Whether it is alcohol, drugs, gambling, or something else, it can be very hard and stressful for friends and family to see a loved one struggle with addiction. There are worries about money and health, as well as mental problems that often come with it. You will want to do everything you can to help them, perhaps by exploring options such as inpatient rehab, but you do not know where to begin.
Here, we will talk about what you can do to help someone who is addicted to drugs or alcohol. It is important to get help as soon as possible because addiction can be life-threatening and often leads to an early death. Find out what you can do to help by reading on.
Learn more about what addiction means.
We all think we know what addiction is, but until you or a member of your family is in the middle of it, you do not really know what it is like. Addiction is a disease, plain and simple. We usually think of diseases as things we have no control over, like cancer, but addiction is and should be treated as a disease. Before you do anything else to help your loved one, you need to know this.
“Addiction is a long-term disease that is marked by compulsive or hard-to-control drug seeking and use despite the harm it causes.” Most people choose to try drugs for the first time on their own, but repeated drug use can cause changes in the brain that make it hard to control oneself and hard to resist strong urges to use drugs. (Institute for the Study of Drug Abuse).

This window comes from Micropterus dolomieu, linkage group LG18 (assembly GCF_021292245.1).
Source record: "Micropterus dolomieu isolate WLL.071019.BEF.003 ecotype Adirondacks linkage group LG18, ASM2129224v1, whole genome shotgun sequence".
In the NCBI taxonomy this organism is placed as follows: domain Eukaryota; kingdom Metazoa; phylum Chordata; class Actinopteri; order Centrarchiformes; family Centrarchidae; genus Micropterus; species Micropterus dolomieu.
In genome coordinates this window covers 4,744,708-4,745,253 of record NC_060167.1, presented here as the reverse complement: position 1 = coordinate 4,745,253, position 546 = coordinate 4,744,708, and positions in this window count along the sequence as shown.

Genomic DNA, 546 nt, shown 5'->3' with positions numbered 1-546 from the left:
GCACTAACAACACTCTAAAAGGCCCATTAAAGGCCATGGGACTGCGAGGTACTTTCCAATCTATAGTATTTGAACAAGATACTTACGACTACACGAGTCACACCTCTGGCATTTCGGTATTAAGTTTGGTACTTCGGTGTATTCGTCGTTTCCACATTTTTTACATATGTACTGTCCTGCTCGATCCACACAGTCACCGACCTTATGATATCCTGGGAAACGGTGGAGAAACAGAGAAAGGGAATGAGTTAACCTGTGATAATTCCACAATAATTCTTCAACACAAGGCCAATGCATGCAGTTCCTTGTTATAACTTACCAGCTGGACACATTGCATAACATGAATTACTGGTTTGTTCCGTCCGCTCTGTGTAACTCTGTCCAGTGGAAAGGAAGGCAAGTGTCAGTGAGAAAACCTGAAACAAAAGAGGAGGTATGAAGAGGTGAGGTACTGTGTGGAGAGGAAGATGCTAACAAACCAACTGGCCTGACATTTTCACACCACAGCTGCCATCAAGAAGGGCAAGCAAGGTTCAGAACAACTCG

Be kind in your approach.
The person you want to get help for might seem to be acting “badly,” but they are not bad people. As we have already said, they have an illness. Getting a handle on this will help you move on and deal with the situation. It can be hard, especially if their actions hurt you, but remember that when someone is addicted to drugs, they are not themselves. They are high on strong drugs that can and do change their minds and moods and make them do things they would not normally do.
If a person with an addiction has hurt you physically or financially, you might be angry and want to strike back. Even though this makes sense in that situation, it will not help you or them. When someone who is addicted hears this, they are likely to get defensive and maybe even get deeper into their addiction.
Talk to them about how they are using drugs.
This is much easier to say than to do, since many addicts do not believe they have a problem or are ashamed of it and will not talk about it. But if you think someone you care about is abusing drugs, you should first talk to them one-on-one. Tell them that you think they may be addicted to drugs or alcohol and that you are worried about them. Someone pointing it out to them is sometimes all it takes to get them to get help, whether it is going to an outpatient heroin rehab program or just talking to their doctor or a counselor. Having information ready about groups and people who can help can be helpful. If they can not get help right then, there is nothing stopping you from calling groups like Narcotics Anonymous or Alcoholics Anonymous to find out what to do next.